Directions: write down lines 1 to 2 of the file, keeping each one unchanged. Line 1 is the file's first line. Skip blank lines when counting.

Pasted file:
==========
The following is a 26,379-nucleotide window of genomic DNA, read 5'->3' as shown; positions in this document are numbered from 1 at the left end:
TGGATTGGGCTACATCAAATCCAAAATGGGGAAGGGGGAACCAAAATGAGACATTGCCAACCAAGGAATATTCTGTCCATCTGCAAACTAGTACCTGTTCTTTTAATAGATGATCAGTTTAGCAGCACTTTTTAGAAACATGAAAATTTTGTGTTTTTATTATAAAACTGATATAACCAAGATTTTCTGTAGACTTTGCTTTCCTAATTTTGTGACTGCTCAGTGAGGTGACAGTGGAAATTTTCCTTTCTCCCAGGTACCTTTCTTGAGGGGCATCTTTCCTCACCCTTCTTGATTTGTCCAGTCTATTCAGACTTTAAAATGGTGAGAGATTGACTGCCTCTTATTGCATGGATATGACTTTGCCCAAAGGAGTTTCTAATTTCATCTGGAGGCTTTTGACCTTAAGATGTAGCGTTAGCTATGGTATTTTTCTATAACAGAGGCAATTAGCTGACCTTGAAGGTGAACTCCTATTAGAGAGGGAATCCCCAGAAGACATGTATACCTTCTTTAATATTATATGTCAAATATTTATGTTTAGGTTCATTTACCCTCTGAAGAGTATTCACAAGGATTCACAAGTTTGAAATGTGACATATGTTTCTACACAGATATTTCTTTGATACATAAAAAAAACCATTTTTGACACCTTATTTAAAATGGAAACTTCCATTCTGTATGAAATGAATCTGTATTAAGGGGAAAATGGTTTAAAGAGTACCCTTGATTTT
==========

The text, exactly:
The following is a 26,379-nucleotide window of genomic DNA, read 5'->3' as shown; positions in this document are numbered from 1 at the left end:
TGGATTGGGCTACATCAAATCCAAAATGGGGAAGGGGGAACCAAAATGAGACATTGCCAACCAAGGAATATTCTGTCCATCTGCAAACTAGTACCTGTTCTTTTAATAGATGATCAGTTTAGCAGCACTTTTTAGAAACATGAAAATTTTGTGTTTTTATTATAAAACTGATATAACCAAGATTTTCTGTAGACTTTGCTTTCCTAATTTTGTGACTGCTCAGTGAGGTGACAGTGGAAATTTTCCTTTCTCCCAGGTACCTTTCTTGAGGGGCATCTTTCCTCACCCTTCTTGATTTGTCCAGTCTATTCAGACTTTAAAATGGTGAGAGATTGACTGCCTCTTATTGCATGGATATGACTTTGCCCAAAGGAGTTTCTAATTTCATCTGGAGGCTTTTGACCTTAAGATGTAGCGTTAGCTATGGTATTTTTCTATAACAGAGGCAATTAGCTGACCTTGAAGGTGAACTCCTATTAGAGAGGGAATCCCCAGAAGACATGTATACCTTCTTTAATATTATATGTCAAATATTTATGTTTAGGTTCATTTACCCTCTGAAGAGTATTCACAAGGATTCACAAGTTTGAAATGTGACATATGTTTCTACACAGATATTTCTTTGATACATAAAAAAAACCATTTTTGACACCTTATTTAAAATGGAAACTTCCATTCTGTATGAAATGAATCTGTATTAAGGGGAAAATGGTTTAAAGAGTACCCTTGATTTT